Ilara-mokin community is in Ifedore Local Government Area of Ondo State. It’s estimated population is about forty-five thousand (45,000) people. Living in a nuclear cluster settlement based on families and kinship .Their family structure is the traditional form with the Husband as the head of the family and his wife giving support. The King is the most superior Head, Spokesman and conflict resolution, his Chiefs and the High Chief Lisa Olamiloun II of Ilara-Mokin Kingdom (Dr Ayo Ojo) supports the King.

The people of Ilara-Mokin living in Nigeria and the Diaspora have attained Educational Qualifications at the Highest Levels Globally with a Majority of the population having the ability to read and write.

The traditional setting of ilara-Mokin is as old as its History.


The history of Ilara-Mokin is closely tied with the history of the Yoruba people who for certain reason (political, expansionistic and adventurist) migrated from Ife at a point in the time and settled in different locations. The Ilara Mokin people eventually got to the present site. This movement was as early as the major Yoruba movements from Ife caused by Yoruba intra-tribal wars coupled with a search for greener pastures or to permanent water- source and free-land occupancy. Historical reports and artifact’s supported the ancient ties and relationship with Ile-Ife, such records includes the name of ‘ILARA’ with a street in the ancient Ife-ILARA; the worship of similar deities Olofin, Ore and Obanfon and some of the principal deities in Ife tradition. The historical exhibits – Obe Ipanya , the Great Oduduwa  sharing a knife and ancient crowns inherited from Ife and the unsusal self –crowning nature of the ALARA, peculiar to only the ALARA as the only Oduduwa property-sharer of the ancient tune bear witness to the origin of Ilara-mokin  people.

However, during the migration and subsequent settlements, a sort of traditional organization was evolved which gradually developed into locally recognized system of administration or governance up till date. The ALARA remained the paramount traditional head of the migrant peoples with those met on the journey and mixed with by either marriage or other conveniences or both. The name ILARA and how it came about is still subject to historical research. It is believed that the composition of the community of different sub-groups from different towns and other settlements laid credence to the giving of the name as the land or community of Ara people Ile Ara. These different communities  who settled amicably together included among others- the Uatis, the Urishis, the Ujeros, the Efons, the Uses, the Ujesas, the Erinmos, the Ujados, the Upetus, the Usaruns, the Ubules and the othe smaller groups already eaten up and susbsequently unrecognized any more today and mixed up with the main streams of the paramount migrants. However, they all evolved a common tradition, language, custom, dressing, food and the same set of cultural and social problems. The oral tradition of the people says that the migration or the people’s movement continued until middle of 19th century when eventually the people under their paramount ruler ALARA Agunoye eventually settled at the present site with adequate sources of water,physical defence and enough farming land around the never dry brooks Eruku, Usokun and Olotin streams.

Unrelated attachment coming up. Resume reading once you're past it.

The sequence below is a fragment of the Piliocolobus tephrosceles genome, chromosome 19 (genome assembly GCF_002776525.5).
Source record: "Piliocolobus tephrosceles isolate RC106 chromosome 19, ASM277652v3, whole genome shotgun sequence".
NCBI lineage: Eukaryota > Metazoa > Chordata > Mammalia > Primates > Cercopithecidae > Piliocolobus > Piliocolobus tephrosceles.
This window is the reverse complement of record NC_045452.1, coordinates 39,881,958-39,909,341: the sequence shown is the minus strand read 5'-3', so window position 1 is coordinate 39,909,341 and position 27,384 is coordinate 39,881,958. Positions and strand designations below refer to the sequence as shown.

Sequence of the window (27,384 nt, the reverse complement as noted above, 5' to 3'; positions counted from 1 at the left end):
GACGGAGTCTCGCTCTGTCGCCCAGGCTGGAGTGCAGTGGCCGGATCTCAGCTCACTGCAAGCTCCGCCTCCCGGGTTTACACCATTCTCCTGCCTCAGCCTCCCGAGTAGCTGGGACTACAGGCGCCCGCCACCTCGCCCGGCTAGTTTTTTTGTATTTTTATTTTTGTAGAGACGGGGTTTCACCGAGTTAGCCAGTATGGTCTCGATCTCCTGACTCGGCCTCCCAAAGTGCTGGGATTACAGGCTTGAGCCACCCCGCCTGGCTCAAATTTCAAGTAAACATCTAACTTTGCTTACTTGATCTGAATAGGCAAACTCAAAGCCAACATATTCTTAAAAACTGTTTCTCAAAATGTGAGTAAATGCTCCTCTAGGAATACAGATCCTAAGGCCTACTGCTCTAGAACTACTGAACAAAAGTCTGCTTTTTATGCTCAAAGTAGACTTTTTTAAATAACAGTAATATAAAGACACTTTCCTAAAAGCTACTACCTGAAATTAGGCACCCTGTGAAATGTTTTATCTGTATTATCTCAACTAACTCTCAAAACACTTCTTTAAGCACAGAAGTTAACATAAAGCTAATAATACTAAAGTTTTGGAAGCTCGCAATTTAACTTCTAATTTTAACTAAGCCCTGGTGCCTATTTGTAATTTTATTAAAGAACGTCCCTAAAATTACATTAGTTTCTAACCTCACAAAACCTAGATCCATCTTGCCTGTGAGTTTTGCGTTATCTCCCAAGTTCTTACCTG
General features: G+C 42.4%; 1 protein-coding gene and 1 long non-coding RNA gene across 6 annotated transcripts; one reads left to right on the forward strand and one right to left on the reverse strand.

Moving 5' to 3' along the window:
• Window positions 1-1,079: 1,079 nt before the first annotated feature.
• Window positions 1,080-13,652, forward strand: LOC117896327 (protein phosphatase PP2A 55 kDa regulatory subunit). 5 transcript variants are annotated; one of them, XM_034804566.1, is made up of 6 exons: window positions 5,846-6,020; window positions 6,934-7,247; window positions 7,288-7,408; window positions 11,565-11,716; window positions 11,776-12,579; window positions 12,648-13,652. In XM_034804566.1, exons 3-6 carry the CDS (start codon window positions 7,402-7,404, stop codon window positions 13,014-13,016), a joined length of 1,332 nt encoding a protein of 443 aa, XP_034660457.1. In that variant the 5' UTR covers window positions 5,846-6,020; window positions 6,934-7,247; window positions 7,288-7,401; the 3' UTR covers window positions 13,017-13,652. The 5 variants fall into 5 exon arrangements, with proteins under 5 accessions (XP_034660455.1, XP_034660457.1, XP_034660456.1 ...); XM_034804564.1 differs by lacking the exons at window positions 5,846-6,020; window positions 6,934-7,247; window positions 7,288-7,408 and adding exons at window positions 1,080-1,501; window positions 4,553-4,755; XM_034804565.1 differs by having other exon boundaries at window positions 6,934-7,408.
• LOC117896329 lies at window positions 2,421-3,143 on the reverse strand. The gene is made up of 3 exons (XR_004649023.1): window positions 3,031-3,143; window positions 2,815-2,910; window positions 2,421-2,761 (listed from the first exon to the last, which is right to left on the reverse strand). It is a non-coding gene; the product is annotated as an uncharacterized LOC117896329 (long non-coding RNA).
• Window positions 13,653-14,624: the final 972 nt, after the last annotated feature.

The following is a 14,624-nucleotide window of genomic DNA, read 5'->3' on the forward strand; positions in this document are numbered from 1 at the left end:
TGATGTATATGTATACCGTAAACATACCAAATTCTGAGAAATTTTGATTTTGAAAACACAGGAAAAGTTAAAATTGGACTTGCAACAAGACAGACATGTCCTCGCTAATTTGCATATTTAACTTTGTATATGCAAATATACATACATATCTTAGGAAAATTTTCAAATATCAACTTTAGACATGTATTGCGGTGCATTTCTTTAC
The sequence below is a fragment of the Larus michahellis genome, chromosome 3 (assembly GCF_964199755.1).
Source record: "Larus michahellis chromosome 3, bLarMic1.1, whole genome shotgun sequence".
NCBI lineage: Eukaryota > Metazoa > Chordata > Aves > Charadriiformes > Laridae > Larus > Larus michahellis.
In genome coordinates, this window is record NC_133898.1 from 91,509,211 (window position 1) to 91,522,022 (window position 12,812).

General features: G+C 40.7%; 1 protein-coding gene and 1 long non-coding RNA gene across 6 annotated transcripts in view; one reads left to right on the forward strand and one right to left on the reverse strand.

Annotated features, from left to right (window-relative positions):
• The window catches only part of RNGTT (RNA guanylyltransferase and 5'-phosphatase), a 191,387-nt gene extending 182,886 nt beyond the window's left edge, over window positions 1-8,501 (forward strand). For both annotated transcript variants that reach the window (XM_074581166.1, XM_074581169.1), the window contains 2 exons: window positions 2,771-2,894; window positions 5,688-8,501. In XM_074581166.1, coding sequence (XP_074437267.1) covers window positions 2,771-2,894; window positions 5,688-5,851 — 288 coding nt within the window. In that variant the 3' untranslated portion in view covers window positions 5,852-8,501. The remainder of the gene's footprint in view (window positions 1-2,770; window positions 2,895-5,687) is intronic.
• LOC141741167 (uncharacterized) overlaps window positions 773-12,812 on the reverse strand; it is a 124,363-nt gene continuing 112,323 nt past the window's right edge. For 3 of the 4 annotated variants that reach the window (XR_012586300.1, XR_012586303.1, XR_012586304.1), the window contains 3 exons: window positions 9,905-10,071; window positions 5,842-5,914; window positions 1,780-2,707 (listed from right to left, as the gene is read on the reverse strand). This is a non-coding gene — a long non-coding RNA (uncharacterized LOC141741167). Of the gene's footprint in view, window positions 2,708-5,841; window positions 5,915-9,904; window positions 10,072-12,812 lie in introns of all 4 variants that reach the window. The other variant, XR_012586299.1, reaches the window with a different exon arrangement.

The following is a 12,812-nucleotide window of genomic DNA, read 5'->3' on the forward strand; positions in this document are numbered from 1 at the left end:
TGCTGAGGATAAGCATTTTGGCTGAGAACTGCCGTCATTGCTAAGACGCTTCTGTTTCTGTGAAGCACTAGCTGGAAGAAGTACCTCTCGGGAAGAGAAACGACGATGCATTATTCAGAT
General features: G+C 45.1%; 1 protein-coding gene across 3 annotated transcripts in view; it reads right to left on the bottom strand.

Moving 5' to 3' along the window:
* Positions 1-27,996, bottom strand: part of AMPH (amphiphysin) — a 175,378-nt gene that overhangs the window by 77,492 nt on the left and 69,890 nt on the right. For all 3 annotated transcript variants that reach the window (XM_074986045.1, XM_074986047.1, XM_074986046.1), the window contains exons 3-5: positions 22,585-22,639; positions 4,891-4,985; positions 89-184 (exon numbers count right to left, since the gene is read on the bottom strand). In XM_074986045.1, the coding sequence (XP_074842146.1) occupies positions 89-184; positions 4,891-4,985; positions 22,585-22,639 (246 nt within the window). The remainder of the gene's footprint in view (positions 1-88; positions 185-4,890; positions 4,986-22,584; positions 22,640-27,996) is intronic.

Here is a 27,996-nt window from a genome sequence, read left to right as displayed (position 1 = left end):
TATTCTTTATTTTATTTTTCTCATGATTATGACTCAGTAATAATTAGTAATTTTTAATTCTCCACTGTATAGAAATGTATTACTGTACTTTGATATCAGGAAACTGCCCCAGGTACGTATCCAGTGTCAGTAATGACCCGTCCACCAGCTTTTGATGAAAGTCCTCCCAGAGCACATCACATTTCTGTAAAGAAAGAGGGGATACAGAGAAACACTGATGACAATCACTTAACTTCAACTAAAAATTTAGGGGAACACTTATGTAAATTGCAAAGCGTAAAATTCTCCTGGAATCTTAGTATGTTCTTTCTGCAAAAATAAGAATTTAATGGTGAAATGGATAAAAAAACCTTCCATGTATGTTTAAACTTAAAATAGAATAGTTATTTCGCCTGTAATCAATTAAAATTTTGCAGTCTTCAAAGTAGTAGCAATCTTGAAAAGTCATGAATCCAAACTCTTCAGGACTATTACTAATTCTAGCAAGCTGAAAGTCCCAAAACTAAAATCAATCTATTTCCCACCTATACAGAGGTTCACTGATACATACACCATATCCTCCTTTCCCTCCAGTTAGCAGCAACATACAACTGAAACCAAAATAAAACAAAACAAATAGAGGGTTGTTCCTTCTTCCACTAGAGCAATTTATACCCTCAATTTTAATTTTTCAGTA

The physical boundaries of the present community settlements are to East, the land and boundaries with Akure of the Oralapo with some interspersed settlements of Ibule, Ipinsa and Ikota to the north, Ilara mokin shared boundaries with Ogotun by either migration or land expansion. To the South, an Ipogun settlement stands between Ilara Mokin and the Idanres on the present Ondo Highway. At this juncture, it should be on record that the present Igbara Oke people did not belong to Igbara-Oke. The Igbaras were recent migrants from Igbara-Od.The Igbaras decided to move away from their old site Igbara-Odo settlement over a dispute on traditional leadership. History says that the Igbara Oke under their leader referred to as Owa, a hunter, settled on Ilara/Isarun piece of land approved on friendly basis by both Aarun and Alara. As a cultural evidence, the roc-inscription on the land by the Ilara people depicting the artistic and religious  work of the Ilara people can still be found on a piece of land near the present site of Igbara Oke Grammar School. This rock inspiration was a symbol of the royal sword artifact of authority which the Alara always offered to his traditional chiefs to dance with at the chef’s coronation. It is a leaf-like shaped with Ifa Inscription.